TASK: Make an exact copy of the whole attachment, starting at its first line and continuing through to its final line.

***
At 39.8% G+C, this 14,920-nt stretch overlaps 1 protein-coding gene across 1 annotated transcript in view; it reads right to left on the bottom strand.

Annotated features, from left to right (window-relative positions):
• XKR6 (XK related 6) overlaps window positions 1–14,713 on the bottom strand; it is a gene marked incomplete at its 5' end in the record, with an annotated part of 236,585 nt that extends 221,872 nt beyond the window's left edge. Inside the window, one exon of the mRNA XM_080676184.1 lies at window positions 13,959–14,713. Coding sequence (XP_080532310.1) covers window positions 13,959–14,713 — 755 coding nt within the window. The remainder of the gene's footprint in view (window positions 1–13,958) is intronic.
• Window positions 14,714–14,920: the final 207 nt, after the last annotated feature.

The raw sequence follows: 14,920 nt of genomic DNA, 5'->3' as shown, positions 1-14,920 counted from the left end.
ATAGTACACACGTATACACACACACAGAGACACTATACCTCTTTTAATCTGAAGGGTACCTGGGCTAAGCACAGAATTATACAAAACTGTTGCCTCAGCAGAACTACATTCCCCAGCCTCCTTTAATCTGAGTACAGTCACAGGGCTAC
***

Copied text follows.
At 39.8% G+C, this 14,920-nt stretch overlaps 1 protein-coding gene across 1 annotated transcript in view; it reads right to left on the bottom strand.

Annotated features, from left to right (window-relative positions):
• XKR6 (XK related 6) overlaps window positions 1–14,713 on the bottom strand; it is a gene marked incomplete at its 5' end in the record, with an annotated part of 236,585 nt that extends 221,872 nt beyond the window's left edge. Inside the window, one exon of the mRNA XM_080676184.1 lies at window positions 13,959–14,713. Coding sequence (XP_080532310.1) covers window positions 13,959–14,713 — 755 coding nt within the window. The remainder of the gene's footprint in view (window positions 1–13,958) is intronic.
• Window positions 14,714–14,920: the final 207 nt, after the last annotated feature.

The raw sequence follows: 14,920 nt of genomic DNA, 5'->3' as shown, positions 1-14,920 counted from the left end.
ATAGTACACACGTATACACACACACAGAGACACTATACCTCTTTTAATCTGAAGGGTACCTGGGCTAAGCACAGAATTATACAAAACTGTTGCCTCAGCAGAACTACATTCCCCAGCCTCCTTTAATCTGAGTACAGTCACAGGGCTAC